When I reflected on this, I realized that most of us have been doing it wrong, because in the story, we make ourselves the hero. While reading the book, I realized that I have to completely change my About page, because if I am being objective, the story would not resonate with most. The point of storyscaping, is having people connecting to your brand, and what it stands for. Most businesses would love it if what their brand stood for resonated with their prospective clients, but that’s not always the case, your story may simply be just that – YOUR STORY.
We are told time-and-time again that telling stories is very powerful, and I believed it, until I read Storyscaping: Stop Creating Ads, Start Creating Worlds. Telling a story is not enough, because when you tell a story, it is your story, and it may or may resonate with others. Storyscaping changes that because you instead creating an immersive experience where others feel connected to your brand. What the book does is teach you how to do exactly that.
In storyscaping, you have to know what the organization’s true purpose is. In the context of storyscaping, to find the organization’s Purpose, start with asking Why. That means it defines the premise of the brand, how the brand acts and what it does – think, act and share. So everything the organization does, should come out of its Purpose – are you in alignment with beliefs? Act is about how you deliver your service and products, and share is communicating, interacting and listening. When the brand thinks, shares and acts from its Purpose, it connects emotionally to the consumer.
In my opinion, creating a storyscape is a very involved process, and it took a lot of concentration to grasp what the authors are telling me. It’s all about a Story System, and I got it when Gaston Legorburu and Darren McColl say that it is a series of stories. For anyone who has read The Arabian Nights: Tales from a Thousand and One Nights (Modern Library Classics) translated by Richard Francis Burton, you will understand this idea because the book is a series of stories within a story. Each story in Arabian Nights is its own story, but it also serves the bigger story.
To create a great storyscape, you have to combine great narrative, immersive experiences, and lots of systems thinking.
Five Big Ideas from Storyscaping: Stop Creating Ads Start Creating Worlds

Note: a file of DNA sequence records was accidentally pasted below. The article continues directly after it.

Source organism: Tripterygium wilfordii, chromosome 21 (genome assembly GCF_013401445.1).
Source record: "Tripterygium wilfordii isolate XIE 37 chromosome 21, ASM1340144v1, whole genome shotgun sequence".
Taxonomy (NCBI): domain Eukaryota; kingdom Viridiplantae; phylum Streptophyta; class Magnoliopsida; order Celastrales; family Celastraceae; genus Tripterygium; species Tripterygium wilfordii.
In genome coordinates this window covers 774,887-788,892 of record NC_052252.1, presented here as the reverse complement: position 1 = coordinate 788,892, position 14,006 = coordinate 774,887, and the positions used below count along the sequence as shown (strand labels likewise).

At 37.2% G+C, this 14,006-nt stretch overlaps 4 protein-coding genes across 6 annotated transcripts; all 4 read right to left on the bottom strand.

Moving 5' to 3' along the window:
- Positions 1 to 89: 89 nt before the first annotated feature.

- It’s more than telling a story, it’s about making a connection.
- Create an immersive experience so that your consumers want to relive it.
- Pay attention to consumer technological evolution if you want to predict behavior.
- Functional needs are solved with products and services that represent the means by which consumers define their story.
- A shared experience comes from a satisfied need or a problem solved by a company’s products or services.
Questions to Ponder
- Does your brand behave like a mentor?
- How can your brand improve people’s lives?
- How can you frame your work within a meaningful business context? How does what you do address your customer’s problem?
- How can you create a world where immersive experiences connect people with your brand?
In the chapter, Walk the Walk, I took a stab at writing a story line for The Invisible Mentor 2015 Challenge based on the exercise in the book. Here goes and let me know your thoughts:
“On the hero’s journey, to remain relevant in the workplace, we, as invisible mentors, have created The Invisible Mentor 2015 Reading Challenge, providing a gift of continuous learning that magically enables you to discover ideas and solutions, thereby creating a journey that allows you to become more valuable to yourself.”
The statement needs more work, but it is helping to shape my thinking around the Reading Challenge.
Should You Buy Storyscaping: Stop Creating Ads Start Creating Worlds?
Storyscaping: Stop Creating Ads, Start Creating Worlds by Gaston Legorburu and Darren McColl is among the best books I read in 2014. And interestingly enough, I only learned about it during the last two months of the year.